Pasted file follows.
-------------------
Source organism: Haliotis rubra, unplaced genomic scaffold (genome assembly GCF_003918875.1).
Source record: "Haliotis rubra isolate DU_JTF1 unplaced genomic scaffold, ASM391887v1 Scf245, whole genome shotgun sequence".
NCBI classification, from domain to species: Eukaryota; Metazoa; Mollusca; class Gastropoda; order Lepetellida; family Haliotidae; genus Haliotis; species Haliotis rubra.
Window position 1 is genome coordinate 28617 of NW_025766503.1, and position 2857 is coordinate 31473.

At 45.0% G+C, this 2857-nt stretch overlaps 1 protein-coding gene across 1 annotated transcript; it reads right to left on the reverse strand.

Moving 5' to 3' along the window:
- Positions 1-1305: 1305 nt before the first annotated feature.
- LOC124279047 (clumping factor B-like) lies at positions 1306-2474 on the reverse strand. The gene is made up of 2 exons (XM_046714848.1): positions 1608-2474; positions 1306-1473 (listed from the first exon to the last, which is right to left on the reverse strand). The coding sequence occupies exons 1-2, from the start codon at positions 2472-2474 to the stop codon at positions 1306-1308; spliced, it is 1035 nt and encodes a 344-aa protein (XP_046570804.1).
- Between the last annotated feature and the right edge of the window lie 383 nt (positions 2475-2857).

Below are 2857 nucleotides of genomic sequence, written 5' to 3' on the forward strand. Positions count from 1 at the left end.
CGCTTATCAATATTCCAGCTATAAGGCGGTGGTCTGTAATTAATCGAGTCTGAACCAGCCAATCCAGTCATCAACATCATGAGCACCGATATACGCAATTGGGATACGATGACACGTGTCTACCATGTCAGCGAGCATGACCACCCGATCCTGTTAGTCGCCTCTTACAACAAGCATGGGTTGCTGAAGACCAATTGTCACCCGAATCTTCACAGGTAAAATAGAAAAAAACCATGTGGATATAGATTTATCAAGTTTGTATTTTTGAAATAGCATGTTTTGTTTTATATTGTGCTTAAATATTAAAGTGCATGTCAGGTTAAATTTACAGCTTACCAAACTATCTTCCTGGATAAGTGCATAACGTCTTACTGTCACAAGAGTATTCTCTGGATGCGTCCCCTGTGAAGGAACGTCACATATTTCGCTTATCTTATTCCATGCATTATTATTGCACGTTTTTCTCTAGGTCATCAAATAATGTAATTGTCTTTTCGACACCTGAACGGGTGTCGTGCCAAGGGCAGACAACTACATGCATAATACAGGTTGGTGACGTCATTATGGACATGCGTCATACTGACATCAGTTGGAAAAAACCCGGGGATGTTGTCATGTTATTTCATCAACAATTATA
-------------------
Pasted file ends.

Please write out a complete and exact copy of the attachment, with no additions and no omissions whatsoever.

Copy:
Source organism: Haliotis rubra, unplaced genomic scaffold (genome assembly GCF_003918875.1).
Source record: "Haliotis rubra isolate DU_JTF1 unplaced genomic scaffold, ASM391887v1 Scf245, whole genome shotgun sequence".
NCBI classification, from domain to species: Eukaryota; Metazoa; Mollusca; class Gastropoda; order Lepetellida; family Haliotidae; genus Haliotis; species Haliotis rubra.
Window position 1 is genome coordinate 28617 of NW_025766503.1, and position 2857 is coordinate 31473.

At 45.0% G+C, this 2857-nt stretch overlaps 1 protein-coding gene across 1 annotated transcript; it reads right to left on the reverse strand.

Moving 5' to 3' along the window:
- Positions 1-1305: 1305 nt before the first annotated feature.
- LOC124279047 (clumping factor B-like) lies at positions 1306-2474 on the reverse strand. The gene is made up of 2 exons (XM_046714848.1): positions 1608-2474; positions 1306-1473 (listed from the first exon to the last, which is right to left on the reverse strand). The coding sequence occupies exons 1-2, from the start codon at positions 2472-2474 to the stop codon at positions 1306-1308; spliced, it is 1035 nt and encodes a 344-aa protein (XP_046570804.1).
- Between the last annotated feature and the right edge of the window lie 383 nt (positions 2475-2857).

Below are 2857 nucleotides of genomic sequence, written 5' to 3' on the forward strand. Positions count from 1 at the left end.
CGCTTATCAATATTCCAGCTATAAGGCGGTGGTCTGTAATTAATCGAGTCTGAACCAGCCAATCCAGTCATCAACATCATGAGCACCGATATACGCAATTGGGATACGATGACACGTGTCTACCATGTCAGCGAGCATGACCACCCGATCCTGTTAGTCGCCTCTTACAACAAGCATGGGTTGCTGAAGACCAATTGTCACCCGAATCTTCACAGGTAAAATAGAAAAAAACCATGTGGATATAGATTTATCAAGTTTGTATTTTTGAAATAGCATGTTTTGTTTTATATTGTGCTTAAATATTAAAGTGCATGTCAGGTTAAATTTACAGCTTACCAAACTATCTTCCTGGATAAGTGCATAACGTCTTACTGTCACAAGAGTATTCTCTGGATGCGTCCCCTGTGAAGGAACGTCACATATTTCGCTTATCTTATTCCATGCATTATTATTGCACGTTTTTCTCTAGGTCATCAAATAATGTAATTGTCTTTTCGACACCTGAACGGGTGTCGTGCCAAGGGCAGACAACTACATGCATAATACAGGTTGGTGACGTCATTATGGACATGCGTCATACTGACATCAGTTGGAAAAAACCCGGGGATGTTGTCATGTTATTTCATCAACAATTATA